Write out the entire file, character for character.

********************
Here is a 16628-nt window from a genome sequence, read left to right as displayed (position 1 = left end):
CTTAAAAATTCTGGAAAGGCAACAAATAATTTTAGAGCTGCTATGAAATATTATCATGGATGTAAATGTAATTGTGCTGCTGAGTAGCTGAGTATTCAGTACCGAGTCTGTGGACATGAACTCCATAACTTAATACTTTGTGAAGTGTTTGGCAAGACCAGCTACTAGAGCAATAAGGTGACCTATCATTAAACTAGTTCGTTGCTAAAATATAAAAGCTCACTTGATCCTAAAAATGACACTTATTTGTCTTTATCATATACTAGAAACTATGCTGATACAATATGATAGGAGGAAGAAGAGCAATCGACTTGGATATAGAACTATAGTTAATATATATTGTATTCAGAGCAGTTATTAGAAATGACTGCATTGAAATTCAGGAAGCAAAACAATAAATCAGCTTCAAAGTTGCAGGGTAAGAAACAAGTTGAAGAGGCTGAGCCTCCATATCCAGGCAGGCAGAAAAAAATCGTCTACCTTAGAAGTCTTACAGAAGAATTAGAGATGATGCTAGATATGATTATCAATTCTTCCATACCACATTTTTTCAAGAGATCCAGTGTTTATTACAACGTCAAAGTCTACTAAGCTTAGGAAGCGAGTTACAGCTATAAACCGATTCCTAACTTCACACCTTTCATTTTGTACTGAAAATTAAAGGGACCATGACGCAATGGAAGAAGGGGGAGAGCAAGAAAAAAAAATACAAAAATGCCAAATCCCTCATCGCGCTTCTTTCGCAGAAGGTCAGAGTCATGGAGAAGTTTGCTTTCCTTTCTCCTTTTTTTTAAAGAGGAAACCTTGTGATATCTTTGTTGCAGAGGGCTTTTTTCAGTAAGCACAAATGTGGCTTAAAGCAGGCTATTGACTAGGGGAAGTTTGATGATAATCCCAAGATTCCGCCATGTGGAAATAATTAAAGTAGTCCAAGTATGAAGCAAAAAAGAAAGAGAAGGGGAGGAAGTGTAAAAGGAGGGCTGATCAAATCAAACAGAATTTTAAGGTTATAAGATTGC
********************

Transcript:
Here is a 16628-nt window from a genome sequence, read left to right as displayed (position 1 = left end):
CTTAAAAATTCTGGAAAGGCAACAAATAATTTTAGAGCTGCTATGAAATATTATCATGGATGTAAATGTAATTGTGCTGCTGAGTAGCTGAGTATTCAGTACCGAGTCTGTGGACATGAACTCCATAACTTAATACTTTGTGAAGTGTTTGGCAAGACCAGCTACTAGAGCAATAAGGTGACCTATCATTAAACTAGTTCGTTGCTAAAATATAAAAGCTCACTTGATCCTAAAAATGACACTTATTTGTCTTTATCATATACTAGAAACTATGCTGATACAATATGATAGGAGGAAGAAGAGCAATCGACTTGGATATAGAACTATAGTTAATATATATTGTATTCAGAGCAGTTATTAGAAATGACTGCATTGAAATTCAGGAAGCAAAACAATAAATCAGCTTCAAAGTTGCAGGGTAAGAAACAAGTTGAAGAGGCTGAGCCTCCATATCCAGGCAGGCAGAAAAAAATCGTCTACCTTAGAAGTCTTACAGAAGAATTAGAGATGATGCTAGATATGATTATCAATTCTTCCATACCACATTTTTTCAAGAGATCCAGTGTTTATTACAACGTCAAAGTCTACTAAGCTTAGGAAGCGAGTTACAGCTATAAACCGATTCCTAACTTCACACCTTTCATTTTGTACTGAAAATTAAAGGGACCATGACGCAATGGAAGAAGGGGGAGAGCAAGAAAAAAAAATACAAAAATGCCAAATCCCTCATCGCGCTTCTTTCGCAGAAGGTCAGAGTCATGGAGAAGTTTGCTTTCCTTTCTCCTTTTTTTTAAAGAGGAAACCTTGTGATATCTTTGTTGCAGAGGGCTTTTTTCAGTAAGCACAAATGTGGCTTAAAGCAGGCTATTGACTAGGGGAAGTTTGATGATAATCCCAAGATTCCGCCATGTGGAAATAATTAAAGTAGTCCAAGTATGAAGCAAAAAAGAAAGAGAAGGGGAGGAAGTGTAAAAGGAGGGCTGATCAAATCAAACAGAATTTTAAGGTTATAAGATTGC